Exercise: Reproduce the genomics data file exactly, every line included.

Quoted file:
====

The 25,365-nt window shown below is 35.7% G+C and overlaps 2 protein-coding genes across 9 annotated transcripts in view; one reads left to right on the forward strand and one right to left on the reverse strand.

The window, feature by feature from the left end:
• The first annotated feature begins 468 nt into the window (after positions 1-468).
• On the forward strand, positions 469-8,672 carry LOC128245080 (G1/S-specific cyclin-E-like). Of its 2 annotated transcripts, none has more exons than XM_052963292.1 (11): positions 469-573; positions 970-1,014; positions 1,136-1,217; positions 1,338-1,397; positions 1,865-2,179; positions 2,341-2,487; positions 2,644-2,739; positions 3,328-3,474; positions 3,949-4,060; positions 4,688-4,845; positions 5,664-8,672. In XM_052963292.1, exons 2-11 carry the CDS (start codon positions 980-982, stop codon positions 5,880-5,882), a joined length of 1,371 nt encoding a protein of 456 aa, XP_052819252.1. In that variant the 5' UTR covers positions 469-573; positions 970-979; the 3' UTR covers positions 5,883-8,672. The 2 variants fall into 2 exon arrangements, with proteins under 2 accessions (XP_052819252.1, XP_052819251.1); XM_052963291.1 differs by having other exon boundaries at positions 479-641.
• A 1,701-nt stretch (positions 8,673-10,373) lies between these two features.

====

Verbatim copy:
The 25,365-nt window shown below is 35.7% G+C and overlaps 2 protein-coding genes across 9 annotated transcripts in view; one reads left to right on the forward strand and one right to left on the reverse strand.

The window, feature by feature from the left end:
• The first annotated feature begins 468 nt into the window (after positions 1-468).
• On the forward strand, positions 469-8,672 carry LOC128245080 (G1/S-specific cyclin-E-like). Of its 2 annotated transcripts, none has more exons than XM_052963292.1 (11): positions 469-573; positions 970-1,014; positions 1,136-1,217; positions 1,338-1,397; positions 1,865-2,179; positions 2,341-2,487; positions 2,644-2,739; positions 3,328-3,474; positions 3,949-4,060; positions 4,688-4,845; positions 5,664-8,672. In XM_052963292.1, exons 2-11 carry the CDS (start codon positions 980-982, stop codon positions 5,880-5,882), a joined length of 1,371 nt encoding a protein of 456 aa, XP_052819252.1. In that variant the 5' UTR covers positions 469-573; positions 970-979; the 3' UTR covers positions 5,883-8,672. The 2 variants fall into 2 exon arrangements, with proteins under 2 accessions (XP_052819252.1, XP_052819251.1); XM_052963291.1 differs by having other exon boundaries at positions 479-641.
• A 1,701-nt stretch (positions 8,673-10,373) lies between these two features.